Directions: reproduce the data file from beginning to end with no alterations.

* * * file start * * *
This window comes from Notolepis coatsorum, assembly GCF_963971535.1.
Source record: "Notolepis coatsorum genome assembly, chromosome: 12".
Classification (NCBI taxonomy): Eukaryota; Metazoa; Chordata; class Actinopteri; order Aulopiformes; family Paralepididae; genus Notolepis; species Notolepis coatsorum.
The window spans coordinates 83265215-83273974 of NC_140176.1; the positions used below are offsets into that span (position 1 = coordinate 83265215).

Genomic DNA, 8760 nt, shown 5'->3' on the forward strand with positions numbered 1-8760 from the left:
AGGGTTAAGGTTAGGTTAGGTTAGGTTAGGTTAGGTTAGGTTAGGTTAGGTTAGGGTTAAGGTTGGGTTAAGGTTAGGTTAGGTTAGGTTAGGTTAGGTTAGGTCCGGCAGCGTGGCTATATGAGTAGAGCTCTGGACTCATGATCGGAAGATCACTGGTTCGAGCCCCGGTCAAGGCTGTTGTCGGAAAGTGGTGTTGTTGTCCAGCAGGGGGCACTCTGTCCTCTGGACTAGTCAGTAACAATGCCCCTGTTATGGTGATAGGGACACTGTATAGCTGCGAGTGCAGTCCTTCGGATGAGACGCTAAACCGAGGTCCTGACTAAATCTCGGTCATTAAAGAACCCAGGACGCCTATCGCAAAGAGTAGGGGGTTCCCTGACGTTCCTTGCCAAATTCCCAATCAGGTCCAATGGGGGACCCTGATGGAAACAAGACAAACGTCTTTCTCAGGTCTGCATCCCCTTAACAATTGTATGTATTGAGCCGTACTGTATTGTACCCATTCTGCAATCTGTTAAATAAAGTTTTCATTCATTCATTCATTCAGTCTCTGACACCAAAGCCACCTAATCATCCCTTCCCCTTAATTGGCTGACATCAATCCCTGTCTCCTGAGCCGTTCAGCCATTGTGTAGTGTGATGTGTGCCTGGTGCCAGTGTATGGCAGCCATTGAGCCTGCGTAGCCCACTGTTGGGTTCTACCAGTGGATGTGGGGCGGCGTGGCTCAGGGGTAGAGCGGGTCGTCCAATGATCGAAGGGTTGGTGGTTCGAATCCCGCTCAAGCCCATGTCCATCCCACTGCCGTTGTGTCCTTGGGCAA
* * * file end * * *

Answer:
This window comes from Notolepis coatsorum, assembly GCF_963971535.1.
Source record: "Notolepis coatsorum genome assembly, chromosome: 12".
Classification (NCBI taxonomy): Eukaryota; Metazoa; Chordata; class Actinopteri; order Aulopiformes; family Paralepididae; genus Notolepis; species Notolepis coatsorum.
The window spans coordinates 83265215-83273974 of NC_140176.1; the positions used below are offsets into that span (position 1 = coordinate 83265215).

Genomic DNA, 8760 nt, shown 5'->3' on the forward strand with positions numbered 1-8760 from the left:
AGGGTTAAGGTTAGGTTAGGTTAGGTTAGGTTAGGTTAGGTTAGGTTAGGTTAGGGTTAAGGTTGGGTTAAGGTTAGGTTAGGTTAGGTTAGGTTAGGTTAGGTCCGGCAGCGTGGCTATATGAGTAGAGCTCTGGACTCATGATCGGAAGATCACTGGTTCGAGCCCCGGTCAAGGCTGTTGTCGGAAAGTGGTGTTGTTGTCCAGCAGGGGGCACTCTGTCCTCTGGACTAGTCAGTAACAATGCCCCTGTTATGGTGATAGGGACACTGTATAGCTGCGAGTGCAGTCCTTCGGATGAGACGCTAAACCGAGGTCCTGACTAAATCTCGGTCATTAAAGAACCCAGGACGCCTATCGCAAAGAGTAGGGGGTTCCCTGACGTTCCTTGCCAAATTCCCAATCAGGTCCAATGGGGGACCCTGATGGAAACAAGACAAACGTCTTTCTCAGGTCTGCATCCCCTTAACAATTGTATGTATTGAGCCGTACTGTATTGTACCCATTCTGCAATCTGTTAAATAAAGTTTTCATTCATTCATTCATTCAGTCTCTGACACCAAAGCCACCTAATCATCCCTTCCCCTTAATTGGCTGACATCAATCCCTGTCTCCTGAGCCGTTCAGCCATTGTGTAGTGTGATGTGTGCCTGGTGCCAGTGTATGGCAGCCATTGAGCCTGCGTAGCCCACTGTTGGGTTCTACCAGTGGATGTGGGGCGGCGTGGCTCAGGGGTAGAGCGGGTCGTCCAATGATCGAAGGGTTGGTGGTTCGAATCCCGCTCAAGCCCATGTCCATCCCACTGCCGTTGTGTCCTTGGGCAA